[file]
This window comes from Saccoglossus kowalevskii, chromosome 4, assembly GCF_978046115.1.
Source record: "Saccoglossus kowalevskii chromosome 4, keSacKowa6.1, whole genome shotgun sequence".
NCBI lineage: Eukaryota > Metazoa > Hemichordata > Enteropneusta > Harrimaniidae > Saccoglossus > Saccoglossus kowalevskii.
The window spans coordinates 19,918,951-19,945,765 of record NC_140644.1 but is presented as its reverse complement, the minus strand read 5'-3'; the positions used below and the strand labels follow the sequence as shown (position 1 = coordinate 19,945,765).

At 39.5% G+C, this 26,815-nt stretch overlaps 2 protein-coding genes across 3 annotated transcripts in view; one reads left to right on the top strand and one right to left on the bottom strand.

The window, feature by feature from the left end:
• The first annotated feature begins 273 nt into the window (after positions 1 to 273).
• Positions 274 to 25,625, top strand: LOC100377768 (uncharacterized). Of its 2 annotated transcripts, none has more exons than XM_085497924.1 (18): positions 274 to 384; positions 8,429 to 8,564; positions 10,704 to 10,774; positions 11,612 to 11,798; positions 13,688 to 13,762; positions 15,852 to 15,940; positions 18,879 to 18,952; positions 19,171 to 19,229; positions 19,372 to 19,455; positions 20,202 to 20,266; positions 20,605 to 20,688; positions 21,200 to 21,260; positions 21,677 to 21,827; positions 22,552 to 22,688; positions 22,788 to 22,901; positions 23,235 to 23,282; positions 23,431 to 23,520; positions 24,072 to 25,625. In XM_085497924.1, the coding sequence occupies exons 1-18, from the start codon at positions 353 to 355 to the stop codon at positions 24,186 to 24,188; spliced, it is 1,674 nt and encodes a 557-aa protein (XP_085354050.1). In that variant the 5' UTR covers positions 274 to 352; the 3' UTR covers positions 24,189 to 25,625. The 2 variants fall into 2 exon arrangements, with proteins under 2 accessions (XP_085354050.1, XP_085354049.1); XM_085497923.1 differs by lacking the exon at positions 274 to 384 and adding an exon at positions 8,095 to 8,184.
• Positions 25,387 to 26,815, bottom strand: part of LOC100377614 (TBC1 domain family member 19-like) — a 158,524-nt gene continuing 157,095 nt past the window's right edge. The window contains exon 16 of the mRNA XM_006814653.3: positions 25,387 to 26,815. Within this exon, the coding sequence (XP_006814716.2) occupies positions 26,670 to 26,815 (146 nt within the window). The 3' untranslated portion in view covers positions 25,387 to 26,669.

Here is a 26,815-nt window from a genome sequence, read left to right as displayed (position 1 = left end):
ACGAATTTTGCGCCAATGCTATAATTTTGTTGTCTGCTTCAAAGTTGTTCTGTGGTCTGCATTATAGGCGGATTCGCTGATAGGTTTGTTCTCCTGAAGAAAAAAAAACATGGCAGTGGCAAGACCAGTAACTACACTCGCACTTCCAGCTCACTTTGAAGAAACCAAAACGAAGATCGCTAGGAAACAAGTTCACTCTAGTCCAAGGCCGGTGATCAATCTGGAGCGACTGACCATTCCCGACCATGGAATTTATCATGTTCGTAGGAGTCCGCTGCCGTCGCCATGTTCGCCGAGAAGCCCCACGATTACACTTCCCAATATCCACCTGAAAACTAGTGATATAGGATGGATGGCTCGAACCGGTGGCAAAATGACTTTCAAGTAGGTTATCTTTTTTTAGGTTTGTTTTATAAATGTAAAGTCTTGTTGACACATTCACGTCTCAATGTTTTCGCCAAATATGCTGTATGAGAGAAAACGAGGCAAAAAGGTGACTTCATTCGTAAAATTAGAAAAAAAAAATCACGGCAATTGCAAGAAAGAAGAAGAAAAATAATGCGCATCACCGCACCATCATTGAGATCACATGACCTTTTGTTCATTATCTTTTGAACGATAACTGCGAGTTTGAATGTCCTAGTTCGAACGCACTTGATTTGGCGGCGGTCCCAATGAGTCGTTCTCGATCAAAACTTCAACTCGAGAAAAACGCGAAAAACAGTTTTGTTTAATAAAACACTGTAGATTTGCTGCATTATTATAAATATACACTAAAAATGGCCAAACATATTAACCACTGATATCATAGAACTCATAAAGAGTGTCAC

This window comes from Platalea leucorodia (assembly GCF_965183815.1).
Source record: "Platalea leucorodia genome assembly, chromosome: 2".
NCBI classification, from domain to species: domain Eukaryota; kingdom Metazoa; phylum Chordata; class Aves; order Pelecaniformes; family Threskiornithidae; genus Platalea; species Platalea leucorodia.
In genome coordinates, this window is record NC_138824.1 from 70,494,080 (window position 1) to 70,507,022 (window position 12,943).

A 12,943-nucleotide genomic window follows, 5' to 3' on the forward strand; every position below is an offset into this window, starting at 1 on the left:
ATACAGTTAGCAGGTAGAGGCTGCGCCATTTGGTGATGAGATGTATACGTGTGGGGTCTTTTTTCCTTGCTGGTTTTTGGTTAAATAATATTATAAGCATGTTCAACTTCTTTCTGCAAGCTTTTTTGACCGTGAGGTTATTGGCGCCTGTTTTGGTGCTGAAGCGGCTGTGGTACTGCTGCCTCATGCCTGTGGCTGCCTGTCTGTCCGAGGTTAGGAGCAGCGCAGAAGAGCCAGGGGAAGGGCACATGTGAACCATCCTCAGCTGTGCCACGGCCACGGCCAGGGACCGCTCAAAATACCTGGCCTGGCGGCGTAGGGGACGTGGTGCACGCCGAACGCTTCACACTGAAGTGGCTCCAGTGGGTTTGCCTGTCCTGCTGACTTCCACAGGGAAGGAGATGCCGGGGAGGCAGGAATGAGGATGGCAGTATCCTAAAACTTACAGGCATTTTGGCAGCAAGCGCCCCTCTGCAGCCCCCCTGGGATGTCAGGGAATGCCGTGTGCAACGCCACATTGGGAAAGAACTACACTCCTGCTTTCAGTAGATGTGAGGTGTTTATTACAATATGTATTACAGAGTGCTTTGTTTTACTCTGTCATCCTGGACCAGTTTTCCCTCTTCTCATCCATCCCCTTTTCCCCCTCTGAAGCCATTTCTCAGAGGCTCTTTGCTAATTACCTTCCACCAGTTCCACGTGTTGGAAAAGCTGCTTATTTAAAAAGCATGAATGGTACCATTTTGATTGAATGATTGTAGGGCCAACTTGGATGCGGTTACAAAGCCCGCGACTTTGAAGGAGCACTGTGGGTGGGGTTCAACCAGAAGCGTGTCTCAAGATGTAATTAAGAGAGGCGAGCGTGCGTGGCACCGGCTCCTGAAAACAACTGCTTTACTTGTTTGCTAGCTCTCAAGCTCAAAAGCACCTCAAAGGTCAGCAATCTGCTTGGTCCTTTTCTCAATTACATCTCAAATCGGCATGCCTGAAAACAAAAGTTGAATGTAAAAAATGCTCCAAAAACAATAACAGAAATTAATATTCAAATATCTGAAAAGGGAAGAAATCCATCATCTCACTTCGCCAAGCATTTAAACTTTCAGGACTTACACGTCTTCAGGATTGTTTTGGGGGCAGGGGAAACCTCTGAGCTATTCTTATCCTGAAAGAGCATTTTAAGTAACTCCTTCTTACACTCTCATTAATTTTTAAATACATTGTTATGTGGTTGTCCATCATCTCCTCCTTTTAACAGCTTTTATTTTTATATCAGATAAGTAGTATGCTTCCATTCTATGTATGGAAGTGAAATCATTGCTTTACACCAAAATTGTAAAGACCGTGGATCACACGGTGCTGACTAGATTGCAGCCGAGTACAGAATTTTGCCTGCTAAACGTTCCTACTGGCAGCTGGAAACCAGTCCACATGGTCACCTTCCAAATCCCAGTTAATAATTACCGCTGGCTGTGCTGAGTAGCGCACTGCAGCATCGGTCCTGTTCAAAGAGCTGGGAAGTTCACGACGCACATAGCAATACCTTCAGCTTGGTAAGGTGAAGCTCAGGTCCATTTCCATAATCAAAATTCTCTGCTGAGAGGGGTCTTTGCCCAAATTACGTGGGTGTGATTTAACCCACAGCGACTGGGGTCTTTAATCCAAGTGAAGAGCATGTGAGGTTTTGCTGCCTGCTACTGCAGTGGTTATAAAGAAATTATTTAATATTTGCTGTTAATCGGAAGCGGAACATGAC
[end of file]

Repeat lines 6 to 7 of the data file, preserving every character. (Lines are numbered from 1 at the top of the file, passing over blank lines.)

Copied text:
The window, feature by feature from the left end:
• The first annotated feature begins 273 nt into the window (after positions 1 to 273).